Metropolitan News-Enterprise


Wednesday, January 13, 2016


Page 1


Local Sports Executive Not ‘Public Figure’ —C.A.


By a MetNews Staff Writer


The president of a local amateur soccer club was not a “public figure” for purposes of defamation law, the Court of Appeal for this district ruled yesterday.

In an unpublished opinion, Div. Four upheld a $100,000 judgment in favor of Asfaw Teferi. A Los Angeles Superior Court jury found that the Ethiopian Sports Federation in North America and its president defamed Teferi by falsely officials of the Ethio L.A. Stars soccer club that the plaintiff had been “impeached” while serving as secretary of the Federation.

The federation sponsors soccer tournaments among member teams throughout the United States and Canada. Teferi played for the Stars beginning in 1983 and became the club president in 1995.

He also represented the club on the federation board, and served as auditor for the federation’s executive committee and as secretary in the early 2000s. A controversy arose during his tenure after some of the teams claimed they had not been kept informed regarding a legal action by a hotel to collect a cancellation penalty resulting from a change in the location of a tournament.

The dispute led to the resignation of several members of the executive committee; the election of a new federation president, Dawit Agonafer; and the rejected of Teferi’s request to the general board that he be given a vote of confidence. Teferi then declared his resignation as secretary, but stayed on for six months until his successor was elected, at which time Teferi was given an award for his service.

After leaving his federation post, Teferi agreed to rejoin the Stars’ leadership, and was named president of the club in 2005. Agonafer, however, called Stars official Abera Gebre and said Teferi was not permitted to represent the club in federation matters because he had been “impeached” in his prior position.

That was followed by an email sent to Teferi and other members of the Stars leadership, in which Agonafer said the board had “overwhelmingly voted to impeach” Teferi. When the club secretary asked for clarification, the federation president responded that Teferi “was removed by a vote of no confidence procedure” and that it was “a fact that he was impeached.”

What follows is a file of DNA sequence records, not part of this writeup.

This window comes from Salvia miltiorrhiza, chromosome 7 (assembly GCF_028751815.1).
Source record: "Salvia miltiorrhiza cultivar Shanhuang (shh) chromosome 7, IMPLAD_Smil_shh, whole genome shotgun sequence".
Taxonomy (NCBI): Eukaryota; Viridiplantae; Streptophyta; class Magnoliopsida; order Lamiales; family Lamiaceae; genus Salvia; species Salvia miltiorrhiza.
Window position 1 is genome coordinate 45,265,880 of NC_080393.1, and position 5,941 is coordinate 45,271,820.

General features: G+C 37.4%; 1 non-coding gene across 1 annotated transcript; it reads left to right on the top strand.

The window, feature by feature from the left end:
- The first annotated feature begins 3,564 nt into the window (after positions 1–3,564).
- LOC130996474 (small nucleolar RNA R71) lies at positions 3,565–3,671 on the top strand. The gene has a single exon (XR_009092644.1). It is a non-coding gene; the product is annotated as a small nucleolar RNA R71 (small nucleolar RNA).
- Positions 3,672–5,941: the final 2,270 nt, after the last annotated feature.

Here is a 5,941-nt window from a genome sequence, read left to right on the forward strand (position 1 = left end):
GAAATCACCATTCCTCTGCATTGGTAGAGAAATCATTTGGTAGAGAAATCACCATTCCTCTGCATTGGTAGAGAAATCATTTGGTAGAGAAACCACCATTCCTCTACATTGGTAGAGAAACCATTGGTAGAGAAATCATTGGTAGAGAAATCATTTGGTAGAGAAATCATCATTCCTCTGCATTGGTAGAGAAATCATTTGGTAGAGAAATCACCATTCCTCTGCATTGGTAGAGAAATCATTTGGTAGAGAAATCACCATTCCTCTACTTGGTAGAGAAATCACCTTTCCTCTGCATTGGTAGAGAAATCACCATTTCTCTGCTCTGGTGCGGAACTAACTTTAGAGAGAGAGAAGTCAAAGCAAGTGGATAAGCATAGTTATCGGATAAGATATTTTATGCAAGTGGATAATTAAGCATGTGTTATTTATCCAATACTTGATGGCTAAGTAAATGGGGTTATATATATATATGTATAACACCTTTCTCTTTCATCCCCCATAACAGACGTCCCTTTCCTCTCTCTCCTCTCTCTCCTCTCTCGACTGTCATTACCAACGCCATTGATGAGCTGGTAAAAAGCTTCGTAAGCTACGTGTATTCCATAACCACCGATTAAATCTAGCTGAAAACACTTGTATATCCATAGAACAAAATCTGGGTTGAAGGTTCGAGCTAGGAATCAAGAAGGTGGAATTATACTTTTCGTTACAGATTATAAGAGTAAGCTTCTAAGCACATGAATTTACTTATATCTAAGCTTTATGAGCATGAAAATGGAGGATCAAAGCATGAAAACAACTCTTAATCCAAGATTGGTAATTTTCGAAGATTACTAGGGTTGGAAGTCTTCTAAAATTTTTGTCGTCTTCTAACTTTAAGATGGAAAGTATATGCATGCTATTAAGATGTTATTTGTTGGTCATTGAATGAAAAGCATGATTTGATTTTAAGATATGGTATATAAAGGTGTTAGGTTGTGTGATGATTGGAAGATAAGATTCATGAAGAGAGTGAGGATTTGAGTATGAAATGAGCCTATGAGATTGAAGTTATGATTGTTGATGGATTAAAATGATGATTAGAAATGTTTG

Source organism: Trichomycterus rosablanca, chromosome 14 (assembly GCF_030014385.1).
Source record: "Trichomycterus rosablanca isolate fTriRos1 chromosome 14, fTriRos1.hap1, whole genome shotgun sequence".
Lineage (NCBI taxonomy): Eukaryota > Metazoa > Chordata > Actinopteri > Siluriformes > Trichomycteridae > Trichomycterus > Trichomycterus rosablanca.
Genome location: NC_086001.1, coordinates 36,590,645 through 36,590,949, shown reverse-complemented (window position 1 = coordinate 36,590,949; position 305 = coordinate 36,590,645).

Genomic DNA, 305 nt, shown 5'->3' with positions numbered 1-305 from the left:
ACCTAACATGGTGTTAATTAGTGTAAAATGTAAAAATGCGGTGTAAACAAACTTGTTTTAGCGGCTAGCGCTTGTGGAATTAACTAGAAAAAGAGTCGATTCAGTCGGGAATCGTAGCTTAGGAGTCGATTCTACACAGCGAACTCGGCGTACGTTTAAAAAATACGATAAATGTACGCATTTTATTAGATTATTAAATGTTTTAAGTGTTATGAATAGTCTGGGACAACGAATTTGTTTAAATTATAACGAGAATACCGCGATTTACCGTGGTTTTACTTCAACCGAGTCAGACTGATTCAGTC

At the trial of Teferi’s suit against the federation and Agonafer, retired Los Angeles Superior Court Judge Joseph Kalin instructed the jury that Teferi was a public figure, and thus needed to prove malice by clear and convincing evidence. He denied the defendants’ request to instruct jurors on the common interest privilege.

Presiding Justice Norman Epstein, writing for the Court of Appeal, said Teferi was a private figure. Even if the federation’s debates and actions constituted a “public controversy,” which the jurist said was unclear, Teferi did not voluntarily inject himself into the controversy, as he did not raise the issue of whether or not he had been “impeached.”

Epstein also noted that the only media coverage of the controversy, an article in a community newspaper, was written after the lawsuit had been filed.

Because Teferi was only a private figure, Epstein went on to say, he did not have to prove malice, only negligence. Because the context of the defendants’ communications permitted the jury to treat the accusation that Teferi was impeached to mean that he was removed for incompetence, whereas Teferi was not removed but resigned, there was sufficient evidence to support a finding that the defendants were at least negligent, the presiding justice concluded.

He went on to say that it was error not to instruct on the common interest privilege given the relationship between the Stars and the federation and the team’s interest in knowing whether Teferi was eligible to represent it on the federation board. But the error was harmless in light of the jury’s finding that defendants knew the statement to the Stars was false or had serious doubts about its truth, meaning that they had no reasonable ground to believe the statement was true so that the privilege was inapplicable.

The case is Teferi v. Ethiopian Sports Federation in North America, B249880.


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